Looking back on my high school career there were times in which I found myself there after hours. It is eerily strange as a silence falls upon the building compared to the hustle and bustle of a normal day. No students, few teachers and long empty hallways. It is enough to send your imagination wild but that is all it is – imaginary fear.
White Day flips that idea and makes it a reality, letting you explore a High School with a dark, twisted past. Originally a Hospital during the Korean war, Yeondu High School suffered from a nasty case of unbalanced Feng Shui that awakened the power Qi and the ghost from the hospital’s past. To counter this, a geomancer was brought in to construct 5 amulets that were spread around the school to bring the balance back. The only problem with this is that all the ghosts became trapped forever. A single spirit was not happy about this and began searching for a way to become free.
I will not delve into the story much further as it does get a little muddled but for myself the worst part is that all of this is tucked away in notes you pick up in game. I enjoy reading but as you can pick the notes up in any order it can become confusing quite quickly. I honestly had to look up the above plot points prior to writing this review.
Not For the Faint Hearted
White Day is a damn hard game. Seriously, I struggled getting through the first 25 minutes on the Normal setting before having to drop it down to Very Easy. I am not ashamed of this, before starting over again I nearly stopped playing altogether because I was not having a good time and that defeats the whole point of a game. So what makes this difficult? White Day is a survival horror game that mixes in elements of adventure games. You walk move around the school solving puzzles to access new areas and to progress the story. There are a few well timed jump scared but the most terrifying element is the Janitor. This guy is nuts and will beat you to death if caught! On any mode above Very Easy, you will have no idea where he is until you see his tell tale flash light and most of the time it is too late. Once he sees you he turns into Usain Bolt & chases you down. He is really fast and very difficult to avoid once seen. This is where I found it difficult – the corridors are linear and you will find yourself (most of the time) at the opposite end to where the Janitor is. Once you get access to multiple floors this is not a problem unless you get caught in the stairs. You can take steps to avoiding him by creeping around slowly, turning lights off after use and even keeping doors shut. The AI is smart with things like this but I found it hard to understand the rules whilst being chased. It was difficult to hide once caught. To be able to continue on my adventure in Yeondu High School I had to drop the difficulty down to Very Easy and in this mode an eye appears on your screen. This indicates when the Janitor is near triggering you to hide and wait. I feel this should be an option in the setting rather than a difficulty feature.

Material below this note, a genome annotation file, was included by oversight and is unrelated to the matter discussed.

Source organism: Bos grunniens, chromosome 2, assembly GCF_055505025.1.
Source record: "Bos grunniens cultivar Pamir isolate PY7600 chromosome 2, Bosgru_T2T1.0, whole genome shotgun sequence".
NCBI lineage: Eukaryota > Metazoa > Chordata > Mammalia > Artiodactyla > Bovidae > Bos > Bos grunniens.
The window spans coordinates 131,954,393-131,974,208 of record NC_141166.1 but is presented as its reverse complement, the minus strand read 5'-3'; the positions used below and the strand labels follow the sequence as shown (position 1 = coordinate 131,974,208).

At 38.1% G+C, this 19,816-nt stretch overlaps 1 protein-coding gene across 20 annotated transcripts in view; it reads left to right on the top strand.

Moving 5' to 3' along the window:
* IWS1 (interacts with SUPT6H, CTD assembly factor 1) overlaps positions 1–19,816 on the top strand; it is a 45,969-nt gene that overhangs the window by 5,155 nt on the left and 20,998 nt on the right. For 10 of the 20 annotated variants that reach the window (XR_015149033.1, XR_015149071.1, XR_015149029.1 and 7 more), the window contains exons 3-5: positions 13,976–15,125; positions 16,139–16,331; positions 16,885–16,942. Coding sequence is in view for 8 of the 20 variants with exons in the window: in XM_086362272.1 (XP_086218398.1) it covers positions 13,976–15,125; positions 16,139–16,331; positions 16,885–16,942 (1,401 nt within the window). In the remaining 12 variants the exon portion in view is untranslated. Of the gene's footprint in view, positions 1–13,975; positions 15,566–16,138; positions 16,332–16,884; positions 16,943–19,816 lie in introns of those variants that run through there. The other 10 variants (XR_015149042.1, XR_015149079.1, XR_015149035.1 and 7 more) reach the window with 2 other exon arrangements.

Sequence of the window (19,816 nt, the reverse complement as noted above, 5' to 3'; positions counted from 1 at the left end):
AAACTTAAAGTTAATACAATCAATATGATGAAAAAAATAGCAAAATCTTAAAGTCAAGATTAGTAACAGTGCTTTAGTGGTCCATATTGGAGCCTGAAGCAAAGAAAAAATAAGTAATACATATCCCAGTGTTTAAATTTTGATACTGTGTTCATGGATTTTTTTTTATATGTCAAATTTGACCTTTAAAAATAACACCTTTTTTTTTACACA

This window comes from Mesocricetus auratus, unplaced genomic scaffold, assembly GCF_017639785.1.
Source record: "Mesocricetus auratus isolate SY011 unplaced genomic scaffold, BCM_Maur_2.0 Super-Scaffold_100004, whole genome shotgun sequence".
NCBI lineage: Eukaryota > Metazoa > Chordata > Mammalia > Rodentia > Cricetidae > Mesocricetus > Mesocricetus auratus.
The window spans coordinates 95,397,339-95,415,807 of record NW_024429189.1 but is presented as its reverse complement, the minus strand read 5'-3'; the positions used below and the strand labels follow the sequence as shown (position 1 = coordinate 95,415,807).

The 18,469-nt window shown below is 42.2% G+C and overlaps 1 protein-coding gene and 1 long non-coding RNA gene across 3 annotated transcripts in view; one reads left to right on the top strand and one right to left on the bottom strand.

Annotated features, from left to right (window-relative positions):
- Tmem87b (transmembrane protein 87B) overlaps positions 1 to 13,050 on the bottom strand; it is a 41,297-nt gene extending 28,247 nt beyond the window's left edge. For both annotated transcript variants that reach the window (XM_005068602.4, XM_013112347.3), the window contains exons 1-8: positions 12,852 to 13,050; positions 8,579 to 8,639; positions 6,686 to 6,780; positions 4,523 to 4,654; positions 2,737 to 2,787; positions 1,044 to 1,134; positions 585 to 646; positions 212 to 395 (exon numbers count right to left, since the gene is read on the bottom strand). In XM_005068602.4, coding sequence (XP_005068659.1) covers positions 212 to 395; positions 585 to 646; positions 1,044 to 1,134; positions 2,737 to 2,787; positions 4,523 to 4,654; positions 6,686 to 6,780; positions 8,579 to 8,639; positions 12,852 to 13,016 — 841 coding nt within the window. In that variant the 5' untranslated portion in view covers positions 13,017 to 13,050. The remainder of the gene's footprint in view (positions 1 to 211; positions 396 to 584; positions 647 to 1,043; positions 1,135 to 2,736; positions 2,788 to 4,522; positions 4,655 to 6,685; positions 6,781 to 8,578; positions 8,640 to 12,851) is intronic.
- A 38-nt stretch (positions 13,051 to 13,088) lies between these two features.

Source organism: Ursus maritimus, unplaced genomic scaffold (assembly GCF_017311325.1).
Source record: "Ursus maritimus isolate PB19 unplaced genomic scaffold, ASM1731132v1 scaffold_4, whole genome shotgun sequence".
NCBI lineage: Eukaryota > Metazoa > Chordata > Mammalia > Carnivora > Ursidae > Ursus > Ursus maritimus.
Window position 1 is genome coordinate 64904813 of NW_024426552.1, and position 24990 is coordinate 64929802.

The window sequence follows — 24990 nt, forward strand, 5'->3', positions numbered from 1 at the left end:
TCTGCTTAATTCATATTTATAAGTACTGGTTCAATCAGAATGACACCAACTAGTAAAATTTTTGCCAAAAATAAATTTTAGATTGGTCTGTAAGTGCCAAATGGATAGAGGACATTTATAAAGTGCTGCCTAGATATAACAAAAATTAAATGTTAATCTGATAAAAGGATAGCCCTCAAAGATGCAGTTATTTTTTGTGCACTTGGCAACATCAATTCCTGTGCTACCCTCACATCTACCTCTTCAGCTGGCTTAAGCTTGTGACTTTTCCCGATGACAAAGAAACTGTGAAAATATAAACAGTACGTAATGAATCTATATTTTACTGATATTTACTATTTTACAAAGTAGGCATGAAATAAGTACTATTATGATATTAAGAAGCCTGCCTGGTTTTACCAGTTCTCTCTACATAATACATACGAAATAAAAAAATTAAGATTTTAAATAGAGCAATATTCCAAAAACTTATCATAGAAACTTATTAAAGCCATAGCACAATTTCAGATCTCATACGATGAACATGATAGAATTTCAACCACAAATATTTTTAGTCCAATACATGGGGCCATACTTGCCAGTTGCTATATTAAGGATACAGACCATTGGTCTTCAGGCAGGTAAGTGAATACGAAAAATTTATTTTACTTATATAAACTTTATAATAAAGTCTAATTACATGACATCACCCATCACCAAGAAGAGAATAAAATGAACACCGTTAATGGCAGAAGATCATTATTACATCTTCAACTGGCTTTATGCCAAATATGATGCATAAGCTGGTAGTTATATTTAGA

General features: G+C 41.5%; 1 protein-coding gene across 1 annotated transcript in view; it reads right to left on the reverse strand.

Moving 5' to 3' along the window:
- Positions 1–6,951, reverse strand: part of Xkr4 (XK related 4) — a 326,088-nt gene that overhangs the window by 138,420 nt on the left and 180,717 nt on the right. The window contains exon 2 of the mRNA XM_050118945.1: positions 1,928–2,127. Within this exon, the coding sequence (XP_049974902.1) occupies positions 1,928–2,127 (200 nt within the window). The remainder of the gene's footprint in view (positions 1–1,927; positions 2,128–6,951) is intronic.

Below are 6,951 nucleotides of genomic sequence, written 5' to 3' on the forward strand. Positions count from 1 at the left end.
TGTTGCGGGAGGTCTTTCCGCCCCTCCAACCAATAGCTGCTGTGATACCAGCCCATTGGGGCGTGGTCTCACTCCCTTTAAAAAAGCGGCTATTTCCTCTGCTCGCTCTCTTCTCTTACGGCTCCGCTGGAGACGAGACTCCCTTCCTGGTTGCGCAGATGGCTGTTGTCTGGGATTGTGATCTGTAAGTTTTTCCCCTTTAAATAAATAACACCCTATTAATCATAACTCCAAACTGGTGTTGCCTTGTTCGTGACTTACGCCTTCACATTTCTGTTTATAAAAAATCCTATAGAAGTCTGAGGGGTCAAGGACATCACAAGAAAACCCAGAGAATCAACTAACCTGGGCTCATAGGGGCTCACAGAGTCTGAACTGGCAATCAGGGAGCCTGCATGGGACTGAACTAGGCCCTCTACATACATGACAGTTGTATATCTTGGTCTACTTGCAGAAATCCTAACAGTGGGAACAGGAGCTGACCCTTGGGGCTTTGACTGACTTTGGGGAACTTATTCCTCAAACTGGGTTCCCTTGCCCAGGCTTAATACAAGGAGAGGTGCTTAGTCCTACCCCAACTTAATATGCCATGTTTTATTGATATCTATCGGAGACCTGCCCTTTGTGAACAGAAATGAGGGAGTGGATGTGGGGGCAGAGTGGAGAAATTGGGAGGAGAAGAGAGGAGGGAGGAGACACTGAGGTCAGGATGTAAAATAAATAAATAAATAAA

Unity for All
Apart from the difficulty spike mentioned above, I had a good time playing through White Days. I have hit a little bit of a brick wall due to one of the puzzles but with some thinking outside of the box I will solve it. The puzzles are a great addition to the game and some do really get you thinking. Clues are scattered all around the game with most of them hidden in school notes you pick up. The notes can be official letters are memos left by students. Either way, they are the key to success. Games developed in Unity get a hard time because they can be flipped out over night using bought assets but there are some examples of good games from the engine and White Day is one of them. It uses shadows well to create great atmosphere and the models used in game are very well detailed.
Listening to the rain bounce off the windows in a silent corridor builds tension like no other. Mixed in with the occasional howl from the wind and you are set up perfectly for modern horror flick. The only disappointment to this scene is the music. It is not always there and some of the samples are well used but there is this one particular track that makes me laugh every time it plays. I assume it is there to create tension but when you has a sample that is basically someone saying “ooooooo” over and over, it kind of loses its fear factor.
A Night of Terror
White Day A Labyrinth Named School aims to create an experience close to that which you would find in Siren Blood Curse but thanks to a few frustrating features fails to do so. As you try to understand what is going on you will be stuck in two states – either hiding from the Janitor or trying to avoid him full stop. In between of that you will be scratching your head trying to figure out what to do next as a lot of the puzzles require some out of the box thinking. This is nothing like a survival horror from the West as it sticks to the genre from beginning to end making you feel tense right from the start. If you enjoy a grind, working out puzzles and avoiding a crazy old guy with a baseball bat, this game is right up your alley. It requires patience and in this modern era of gaming, this is a gaming skill that has been lost. It is why I struggled at first, but there are plenty of gamers out there who will endure and love what White Day has to offer.
White Day - A Labyrinth Named School 9PS4) - 6/10
- Great tension building
- Smooth gameplay
- Difficult AI
- Questionable Soundtrack
- Muddled Story
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Mad Scientist with a passion for gaming!